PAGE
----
Since 1963, North Carolina’s governors have reserved their highest honor, The Order of the Long Leaf Pine award, for persons who have made significant contributions to the state and their communities through their exemplary service and exceptional accomplishments. Persons named to
The Order become North Carolina “Ambassadors” and our long time member, Bill Caudill, was bestowed this honor in October at the Scotland County Highland Games.
St Andrew was celebrated in Scotland as early as 800AD and after Scottish Independence with the signing of the Declaration of Arbroath in 1320 he was officially made Patron Saint of Scotland.
How did a Galilean fisherman become the patron saint of Scotland?
Andrew and his brother Simon Peter were the first of the Apostles. Andrew later became the first Arch Bishop of Greece where he was crucified by the Romans. It has been said that he chose a diagonal cross as he was not worthy to die on the same cross as Jesus.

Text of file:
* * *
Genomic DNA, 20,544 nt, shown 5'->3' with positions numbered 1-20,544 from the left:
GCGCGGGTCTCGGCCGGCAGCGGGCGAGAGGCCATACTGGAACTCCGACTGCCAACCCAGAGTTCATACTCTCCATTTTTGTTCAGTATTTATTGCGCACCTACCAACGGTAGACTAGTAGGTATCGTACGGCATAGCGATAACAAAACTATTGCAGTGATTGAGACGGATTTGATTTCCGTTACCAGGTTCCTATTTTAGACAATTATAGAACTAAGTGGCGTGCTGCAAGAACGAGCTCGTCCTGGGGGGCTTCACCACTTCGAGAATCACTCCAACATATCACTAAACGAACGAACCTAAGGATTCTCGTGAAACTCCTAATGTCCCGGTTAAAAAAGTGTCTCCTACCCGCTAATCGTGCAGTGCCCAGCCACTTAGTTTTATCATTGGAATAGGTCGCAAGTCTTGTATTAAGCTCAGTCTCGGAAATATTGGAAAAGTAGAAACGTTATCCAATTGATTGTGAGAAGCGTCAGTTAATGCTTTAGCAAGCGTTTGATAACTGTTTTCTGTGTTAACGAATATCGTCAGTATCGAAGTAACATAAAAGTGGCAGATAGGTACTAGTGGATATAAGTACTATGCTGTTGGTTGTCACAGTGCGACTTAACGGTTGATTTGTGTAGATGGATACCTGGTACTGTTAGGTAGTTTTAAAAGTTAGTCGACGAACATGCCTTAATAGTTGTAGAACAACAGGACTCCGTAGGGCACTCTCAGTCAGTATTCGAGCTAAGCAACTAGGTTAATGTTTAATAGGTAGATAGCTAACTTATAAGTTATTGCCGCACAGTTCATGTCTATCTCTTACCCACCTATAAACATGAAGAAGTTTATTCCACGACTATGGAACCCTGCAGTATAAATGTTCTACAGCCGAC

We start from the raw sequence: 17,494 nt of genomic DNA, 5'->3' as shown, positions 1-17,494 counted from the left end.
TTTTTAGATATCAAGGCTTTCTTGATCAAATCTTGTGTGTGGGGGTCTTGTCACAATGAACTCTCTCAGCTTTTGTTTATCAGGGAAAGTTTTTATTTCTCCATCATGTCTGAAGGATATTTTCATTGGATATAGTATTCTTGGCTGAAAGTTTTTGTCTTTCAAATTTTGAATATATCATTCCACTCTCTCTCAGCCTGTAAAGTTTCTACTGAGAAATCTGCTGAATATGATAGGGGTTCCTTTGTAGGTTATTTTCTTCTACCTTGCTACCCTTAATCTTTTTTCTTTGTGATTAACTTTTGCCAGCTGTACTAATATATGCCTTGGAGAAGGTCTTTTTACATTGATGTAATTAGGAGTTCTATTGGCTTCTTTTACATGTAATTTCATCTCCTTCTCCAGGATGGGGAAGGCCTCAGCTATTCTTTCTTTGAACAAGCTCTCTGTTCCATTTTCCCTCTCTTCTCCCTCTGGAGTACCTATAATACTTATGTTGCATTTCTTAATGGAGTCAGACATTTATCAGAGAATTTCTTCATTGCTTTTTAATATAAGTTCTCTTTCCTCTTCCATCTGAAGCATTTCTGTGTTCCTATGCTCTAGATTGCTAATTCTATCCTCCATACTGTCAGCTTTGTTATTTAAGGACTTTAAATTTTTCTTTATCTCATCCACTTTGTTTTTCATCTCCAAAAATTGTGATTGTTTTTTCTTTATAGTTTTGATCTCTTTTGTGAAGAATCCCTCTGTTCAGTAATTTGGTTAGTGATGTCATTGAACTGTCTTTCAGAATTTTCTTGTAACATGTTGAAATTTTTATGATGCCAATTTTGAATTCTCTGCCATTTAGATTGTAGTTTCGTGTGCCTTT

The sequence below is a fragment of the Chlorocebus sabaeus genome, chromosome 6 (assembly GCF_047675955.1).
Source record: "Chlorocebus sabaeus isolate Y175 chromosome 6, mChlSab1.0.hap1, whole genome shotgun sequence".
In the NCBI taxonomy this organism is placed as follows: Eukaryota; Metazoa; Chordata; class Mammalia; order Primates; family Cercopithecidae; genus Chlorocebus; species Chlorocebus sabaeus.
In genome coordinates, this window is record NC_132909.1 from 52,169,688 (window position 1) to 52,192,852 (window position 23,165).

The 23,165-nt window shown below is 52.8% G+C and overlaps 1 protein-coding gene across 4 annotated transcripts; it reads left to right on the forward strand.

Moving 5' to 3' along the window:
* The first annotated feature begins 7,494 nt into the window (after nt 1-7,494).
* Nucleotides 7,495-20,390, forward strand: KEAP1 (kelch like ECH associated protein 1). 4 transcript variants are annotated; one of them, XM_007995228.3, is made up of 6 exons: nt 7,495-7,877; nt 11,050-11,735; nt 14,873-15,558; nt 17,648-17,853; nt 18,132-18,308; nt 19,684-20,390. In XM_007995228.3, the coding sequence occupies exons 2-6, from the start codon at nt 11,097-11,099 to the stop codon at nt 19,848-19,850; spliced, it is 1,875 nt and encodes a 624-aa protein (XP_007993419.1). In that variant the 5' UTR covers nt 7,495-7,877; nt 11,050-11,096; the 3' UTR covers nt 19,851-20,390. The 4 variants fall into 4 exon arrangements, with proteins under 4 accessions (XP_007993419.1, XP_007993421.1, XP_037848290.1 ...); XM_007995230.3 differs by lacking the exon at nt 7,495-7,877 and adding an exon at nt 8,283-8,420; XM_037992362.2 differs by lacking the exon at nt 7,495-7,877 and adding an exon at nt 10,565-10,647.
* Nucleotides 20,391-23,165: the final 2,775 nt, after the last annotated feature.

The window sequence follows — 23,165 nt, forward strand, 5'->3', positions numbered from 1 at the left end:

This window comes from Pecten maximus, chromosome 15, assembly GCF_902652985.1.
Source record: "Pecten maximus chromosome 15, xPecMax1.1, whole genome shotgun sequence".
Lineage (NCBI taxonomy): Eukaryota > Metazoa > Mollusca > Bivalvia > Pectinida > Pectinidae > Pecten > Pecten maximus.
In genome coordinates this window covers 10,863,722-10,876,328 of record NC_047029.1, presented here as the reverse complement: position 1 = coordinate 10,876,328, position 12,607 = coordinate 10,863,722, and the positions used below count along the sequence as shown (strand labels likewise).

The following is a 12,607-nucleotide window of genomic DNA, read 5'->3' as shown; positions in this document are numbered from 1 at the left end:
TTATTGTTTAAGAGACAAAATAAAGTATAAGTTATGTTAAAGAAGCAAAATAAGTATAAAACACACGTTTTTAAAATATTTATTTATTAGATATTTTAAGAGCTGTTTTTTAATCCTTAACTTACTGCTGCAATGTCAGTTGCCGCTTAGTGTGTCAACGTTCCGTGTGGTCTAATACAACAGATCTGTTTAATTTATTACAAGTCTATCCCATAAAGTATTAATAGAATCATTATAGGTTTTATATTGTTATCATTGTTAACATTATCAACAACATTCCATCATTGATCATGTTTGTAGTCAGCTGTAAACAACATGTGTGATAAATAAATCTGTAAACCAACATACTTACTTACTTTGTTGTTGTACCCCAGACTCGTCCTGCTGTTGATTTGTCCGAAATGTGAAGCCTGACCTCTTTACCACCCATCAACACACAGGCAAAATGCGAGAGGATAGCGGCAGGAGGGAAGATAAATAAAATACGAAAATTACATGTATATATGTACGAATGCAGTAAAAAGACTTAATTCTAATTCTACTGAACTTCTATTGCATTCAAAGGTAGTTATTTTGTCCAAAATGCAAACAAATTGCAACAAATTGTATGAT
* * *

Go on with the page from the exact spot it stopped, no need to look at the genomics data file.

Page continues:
Legend has two stories about Scotland and Andrew.
A Greek Monk by the name of St. Regulus or St Rule had a vision to take St. Andrew relics to the “ends of the earth” and he ended up on the coast of Fife at what is now the city of St Andrews. During the Scottish Reformation the pilgrimage site was destroyed, but in 1879 the Arch Bishop of Amifa where Andrew’s remains had been moved gave a shoulder blade to St. Mary’s Cathedral in Edinburgh and Pope Paul VI gave more relics in 1969.
The other legend is of Angus Mac Fergus, King of the Picts, before a battle with the Angles in 832AD, had a vision of St. Andrew and during the battle clouds formed a diagonal cross which inspired the Picts to victory. The Cross of St Andrew became the badge of the Picts.
Gentlemen, charge your glasses and be upstanding: I give you the St. Andrew's Society.